In April 1988, the Manitoba Government created the Public Inquiry into the Administration of Justice and Aboriginal People, commonly known as the Aboriginal Justice Inquiry (‘AJI’). The co-Chairs of the AJI were Associate Chief Justice Hamilton of the Court of Queen’s Bench and Judge Murray Sinclair at the time the Associate Chief Judge of the Provincial Court. Murray Sinclair later served as the Chair of the Truth and Reconciliation Commission and is now a Senator of Canada.
The Inquiry was created in response to two main incidents:
- the trial in November 1987 of two men for the 1971 murder of Helen Betty Osborne in The Pas. Allegations were made that the identity of four people present at the killing was known widely in the community shortly after the murder.
- The death (March 1988) of J.J. Harper, executive director of the Island Lake Tribal Council, following an encounter with a Winnipeg police officer. Many people, particularly in the Aboriginal community, believed many questions about the incident were left unanswered by the police service’s internal investigation.
The Inquiry issued its report in the fall of 1991. I was a bencher of the Law Society of Manitoba at the time. The Law Society is the governing body of the legal profession of Manitoba tasked with regulating the legal profession in the interests of the people of Manitoba. I am not proud to say what our governing body did with that report after it was delivered in 1991. The short answer is not much. Our inaction is part of the problem. I understand that now. I did not really appreciate it then, as did few of my colleagues.
The report of the AJI was one of the first reports to draw serious attention to the over representation of indigenous people in Manitoba’s jails and prisons. Almost 30 years later on the CBC radio program The Sunday Edition, which aired on August 2, 2020, guest host Elamin Abdelmahmoud asked Murray Sinclair, now a Senator, some pointed questions. He asked him this, “Senator you were one of the first judges to write about the over representation of indigenous people within the criminal justice system. You did this way back in the 1990s. Why has so little changed this since?”
The answer might surprise you. It surprised me. This is what he said in reply,
“Actually there has been quite a significant change, but the change has been upwards. When we reported on the over representation of indigenous people, the number of indigenous people in provincial jails in Manitoba was just around 60%. About 62%. Now it’s over 77%! And in the case of indigenous women represented about 78% of those who are incarcerated in the case of the AJI report, now its well over 90%! And youth numbers have gone up as well.”
Of course even these glaring figures don’t tell the whole story. In Manitoba 75% of all prisoners are indigenous and across Canada indigenous people make up a 25% of the prison population despite the fact that they represent only 4% of the country’s population. I think the percentage is about 11% in Manitoba.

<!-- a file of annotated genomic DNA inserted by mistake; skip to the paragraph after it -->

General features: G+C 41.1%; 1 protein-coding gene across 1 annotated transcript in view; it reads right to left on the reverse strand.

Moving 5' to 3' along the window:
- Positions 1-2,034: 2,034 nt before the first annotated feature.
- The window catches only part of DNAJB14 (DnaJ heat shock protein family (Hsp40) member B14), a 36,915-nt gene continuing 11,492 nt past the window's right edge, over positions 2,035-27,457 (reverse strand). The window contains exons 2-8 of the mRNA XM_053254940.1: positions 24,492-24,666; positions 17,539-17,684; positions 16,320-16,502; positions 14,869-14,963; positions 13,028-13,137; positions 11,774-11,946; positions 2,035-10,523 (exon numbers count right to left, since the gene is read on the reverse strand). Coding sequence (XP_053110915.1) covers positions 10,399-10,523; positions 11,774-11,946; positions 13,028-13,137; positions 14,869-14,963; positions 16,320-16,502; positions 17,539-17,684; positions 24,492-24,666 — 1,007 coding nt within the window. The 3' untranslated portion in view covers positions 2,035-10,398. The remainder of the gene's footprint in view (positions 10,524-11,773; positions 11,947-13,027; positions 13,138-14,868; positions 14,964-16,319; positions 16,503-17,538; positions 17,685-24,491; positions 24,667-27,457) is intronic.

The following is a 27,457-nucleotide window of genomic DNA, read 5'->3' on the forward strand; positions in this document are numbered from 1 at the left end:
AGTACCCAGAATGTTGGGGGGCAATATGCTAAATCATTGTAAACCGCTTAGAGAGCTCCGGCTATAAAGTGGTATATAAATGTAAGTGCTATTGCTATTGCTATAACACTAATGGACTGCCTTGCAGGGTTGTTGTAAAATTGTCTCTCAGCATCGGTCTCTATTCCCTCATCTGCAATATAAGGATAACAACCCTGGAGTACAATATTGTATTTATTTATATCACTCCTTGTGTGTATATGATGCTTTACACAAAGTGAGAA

Not only is this horrendous we have to understand the intergenerational impact of locking up so many indigenous people. Some more shocking numbers might make that clear too. Whether or not indigenous children themselves get involved with the Canadian justice system, indigenous children are 12 times more likely to have their family life disrupted by an agency of government such as a police officer or Child Welfare officer or some official who shows up at their house and takes somebody away or threatens to do so. These are horrendous disruptions and affect children powerfully. As Senator Sinclair said,
“You become the subject of a social control system virtually from the time that you are born until the time you yourself become an adult. So that impact is quite dramatic. You basically come to dislike or distrust those agencies who are doing that because as a child first of all you don’t understand what is going on, but more importantly you often get to resent it because you know that the person being dealt with often is a person that you don’t want taken away and you don’t want to lose in your live and yet you do. Or you yourself get taken out of the household and you don’t want that to happen and you know that things can always be fixed if only somebody would do the right thing and help the family”
Helping families is that not what it should be about?
Does anyone out there suggest that such massive over representation of indigenous people in jails and prisons is a sign of systemic racism? Is there any other reasonable explanation?